They drink, and eat, and brainstorm - acting out parts (in vignette form where the scripted events are played on screen), revising them, throwing them away, and starting all over again. Naturally, they also fall in love (or is it lust?) along the way as they manage to finish what ends up being a particularly formulaic mishmash of a romantic action comedy.

Holden's character is the one with the most potential for growth, if only he'd get that big Hollywood chip off his shoulder and, in the end, he realizes what a piece of crap he's cranked out and vows to start over and do it right.

We never find out if he's given the chance, but we assume all will work out for the best.

This is a very broad farce, totally unbelievable, yet lots of fun - and watch for Tony Curtis in a minor supporting role that, like the rest of the film, makes fun of actors, egos, BS, and Hollywood in general.

The DVD is presented in widescreen, 16x9 TV compatible, with Dolby Digital mono audio (directed to the main stereo speakers, unfortunately). Picture and sound quality are very good.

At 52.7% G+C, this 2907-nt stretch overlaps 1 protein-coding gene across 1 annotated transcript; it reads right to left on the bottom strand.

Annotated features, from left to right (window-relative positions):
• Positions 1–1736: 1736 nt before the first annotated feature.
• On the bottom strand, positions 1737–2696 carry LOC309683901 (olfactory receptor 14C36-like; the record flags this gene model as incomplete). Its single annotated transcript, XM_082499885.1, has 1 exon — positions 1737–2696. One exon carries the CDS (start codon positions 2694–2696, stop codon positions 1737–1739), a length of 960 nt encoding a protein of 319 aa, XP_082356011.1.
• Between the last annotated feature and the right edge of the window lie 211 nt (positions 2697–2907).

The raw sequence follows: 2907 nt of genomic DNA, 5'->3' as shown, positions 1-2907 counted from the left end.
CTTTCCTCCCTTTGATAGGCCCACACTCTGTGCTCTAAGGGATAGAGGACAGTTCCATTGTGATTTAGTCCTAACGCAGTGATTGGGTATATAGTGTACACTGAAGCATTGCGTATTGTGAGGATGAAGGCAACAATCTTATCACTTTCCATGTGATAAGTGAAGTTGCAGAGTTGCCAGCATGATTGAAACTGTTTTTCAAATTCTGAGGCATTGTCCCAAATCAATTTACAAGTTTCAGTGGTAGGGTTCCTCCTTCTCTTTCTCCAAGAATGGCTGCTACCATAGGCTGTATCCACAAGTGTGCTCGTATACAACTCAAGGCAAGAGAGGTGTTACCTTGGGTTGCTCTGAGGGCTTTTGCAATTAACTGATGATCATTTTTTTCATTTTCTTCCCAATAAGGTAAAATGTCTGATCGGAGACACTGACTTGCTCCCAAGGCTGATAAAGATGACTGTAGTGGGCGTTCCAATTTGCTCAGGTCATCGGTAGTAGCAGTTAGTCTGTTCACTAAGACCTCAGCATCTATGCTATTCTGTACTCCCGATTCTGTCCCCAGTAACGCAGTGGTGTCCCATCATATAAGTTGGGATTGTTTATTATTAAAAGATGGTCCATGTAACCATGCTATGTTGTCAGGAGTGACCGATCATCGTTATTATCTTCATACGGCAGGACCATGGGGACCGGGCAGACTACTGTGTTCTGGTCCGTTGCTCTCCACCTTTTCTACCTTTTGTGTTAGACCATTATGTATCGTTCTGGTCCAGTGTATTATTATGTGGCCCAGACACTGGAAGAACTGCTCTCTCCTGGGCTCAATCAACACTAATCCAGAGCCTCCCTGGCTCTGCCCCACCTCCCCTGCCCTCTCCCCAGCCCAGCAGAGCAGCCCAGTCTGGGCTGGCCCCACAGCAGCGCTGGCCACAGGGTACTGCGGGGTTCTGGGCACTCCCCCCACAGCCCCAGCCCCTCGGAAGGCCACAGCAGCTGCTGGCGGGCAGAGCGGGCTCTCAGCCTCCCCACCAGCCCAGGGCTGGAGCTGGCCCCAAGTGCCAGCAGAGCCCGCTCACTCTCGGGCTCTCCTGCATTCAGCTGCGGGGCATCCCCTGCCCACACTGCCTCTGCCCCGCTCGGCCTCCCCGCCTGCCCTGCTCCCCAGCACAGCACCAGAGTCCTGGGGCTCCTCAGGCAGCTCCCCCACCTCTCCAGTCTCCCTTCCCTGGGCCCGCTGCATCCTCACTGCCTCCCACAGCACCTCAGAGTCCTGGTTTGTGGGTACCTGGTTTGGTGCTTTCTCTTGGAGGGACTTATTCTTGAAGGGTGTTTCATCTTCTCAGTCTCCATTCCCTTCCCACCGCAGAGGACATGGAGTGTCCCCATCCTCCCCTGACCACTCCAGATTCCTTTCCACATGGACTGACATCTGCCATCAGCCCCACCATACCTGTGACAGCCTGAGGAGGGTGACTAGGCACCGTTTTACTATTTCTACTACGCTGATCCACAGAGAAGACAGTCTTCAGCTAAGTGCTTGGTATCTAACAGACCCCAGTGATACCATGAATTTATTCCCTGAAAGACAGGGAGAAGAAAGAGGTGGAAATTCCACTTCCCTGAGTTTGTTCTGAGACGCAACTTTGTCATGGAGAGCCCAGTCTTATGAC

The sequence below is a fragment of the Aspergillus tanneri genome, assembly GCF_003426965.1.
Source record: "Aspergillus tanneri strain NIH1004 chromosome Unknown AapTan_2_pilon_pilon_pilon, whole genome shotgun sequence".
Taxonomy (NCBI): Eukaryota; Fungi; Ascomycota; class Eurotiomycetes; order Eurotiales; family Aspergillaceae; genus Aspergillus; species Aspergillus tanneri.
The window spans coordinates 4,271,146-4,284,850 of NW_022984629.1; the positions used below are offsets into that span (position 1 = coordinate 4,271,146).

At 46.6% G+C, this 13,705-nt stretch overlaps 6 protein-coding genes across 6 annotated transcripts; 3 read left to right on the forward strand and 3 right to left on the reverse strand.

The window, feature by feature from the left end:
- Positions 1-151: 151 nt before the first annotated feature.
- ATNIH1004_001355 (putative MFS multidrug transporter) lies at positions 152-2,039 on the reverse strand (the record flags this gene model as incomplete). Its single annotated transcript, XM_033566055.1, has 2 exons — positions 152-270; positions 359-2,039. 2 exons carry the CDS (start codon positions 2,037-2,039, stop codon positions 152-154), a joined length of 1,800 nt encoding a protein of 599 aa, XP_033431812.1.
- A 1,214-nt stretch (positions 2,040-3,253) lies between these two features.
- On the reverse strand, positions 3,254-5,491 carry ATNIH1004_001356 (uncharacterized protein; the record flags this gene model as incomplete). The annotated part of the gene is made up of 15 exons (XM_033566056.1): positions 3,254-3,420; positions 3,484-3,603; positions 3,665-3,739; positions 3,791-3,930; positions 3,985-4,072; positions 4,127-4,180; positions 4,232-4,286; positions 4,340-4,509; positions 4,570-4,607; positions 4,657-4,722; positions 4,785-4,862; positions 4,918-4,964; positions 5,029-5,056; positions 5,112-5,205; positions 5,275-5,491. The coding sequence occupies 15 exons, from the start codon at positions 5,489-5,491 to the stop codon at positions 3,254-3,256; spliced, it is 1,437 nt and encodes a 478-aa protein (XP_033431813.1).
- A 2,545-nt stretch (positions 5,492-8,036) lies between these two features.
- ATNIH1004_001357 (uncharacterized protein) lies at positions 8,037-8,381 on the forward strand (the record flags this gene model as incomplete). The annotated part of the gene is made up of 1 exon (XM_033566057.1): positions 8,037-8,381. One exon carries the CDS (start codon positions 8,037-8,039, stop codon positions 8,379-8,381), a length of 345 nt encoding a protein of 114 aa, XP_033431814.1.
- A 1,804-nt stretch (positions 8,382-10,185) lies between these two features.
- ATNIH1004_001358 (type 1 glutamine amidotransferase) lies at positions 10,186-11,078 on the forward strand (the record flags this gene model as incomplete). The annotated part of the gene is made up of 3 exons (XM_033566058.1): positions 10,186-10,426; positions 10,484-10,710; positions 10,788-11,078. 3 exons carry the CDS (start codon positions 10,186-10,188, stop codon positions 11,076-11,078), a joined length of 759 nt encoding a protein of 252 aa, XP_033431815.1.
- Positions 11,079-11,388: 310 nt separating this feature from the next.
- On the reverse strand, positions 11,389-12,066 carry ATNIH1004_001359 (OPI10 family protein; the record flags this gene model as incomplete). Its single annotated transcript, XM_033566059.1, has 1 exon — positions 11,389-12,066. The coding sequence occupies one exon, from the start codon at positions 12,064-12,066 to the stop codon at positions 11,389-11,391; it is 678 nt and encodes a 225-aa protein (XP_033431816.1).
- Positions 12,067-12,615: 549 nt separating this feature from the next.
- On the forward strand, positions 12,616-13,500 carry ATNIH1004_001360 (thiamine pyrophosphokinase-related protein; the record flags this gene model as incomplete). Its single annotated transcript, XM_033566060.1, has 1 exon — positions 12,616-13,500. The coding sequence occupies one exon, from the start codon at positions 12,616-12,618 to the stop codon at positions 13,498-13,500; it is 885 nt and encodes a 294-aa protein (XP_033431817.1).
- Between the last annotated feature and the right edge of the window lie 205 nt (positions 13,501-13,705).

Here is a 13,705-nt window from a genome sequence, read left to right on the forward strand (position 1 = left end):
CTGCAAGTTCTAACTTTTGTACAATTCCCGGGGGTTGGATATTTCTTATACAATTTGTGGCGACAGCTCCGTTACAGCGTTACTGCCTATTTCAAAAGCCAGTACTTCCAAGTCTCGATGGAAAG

Paris When It Sizzles, from Paramount Home Video
110 min, color, widescreen (1.85:1), 16x9 compatible, Dolby Digital mono
Starring Audrey Hepburn, William Holden
Written by George Axelrod, Produced by Richard Quine and George Axelrod, Directed by Richard Quine

Funny Face

Audrey Hepburn teams up with Fred Astaire in this song and dance production set to the music of George and Ira Gershwin.

Hepburn's a highbrow book store clerk whose life is turned upside down when a highbrow fashion magazine blasts its way into the store, without permission, to shoot a photo spread.

The photographer (Astaire) is a decent sort and he pushes the magazine's publisher (Kay Thompson) to select the always-graceful and radiant Hepburn to be the new, fresh face the mag'll use to launch a major corporate promotional campaign. She agrees and, though reluctant intitially, Hepburn also agrees - mostly because it'll give her a free (and first class) trip to Paris and the opportunity to meet a philosopher-guru with whose work she is infatuated.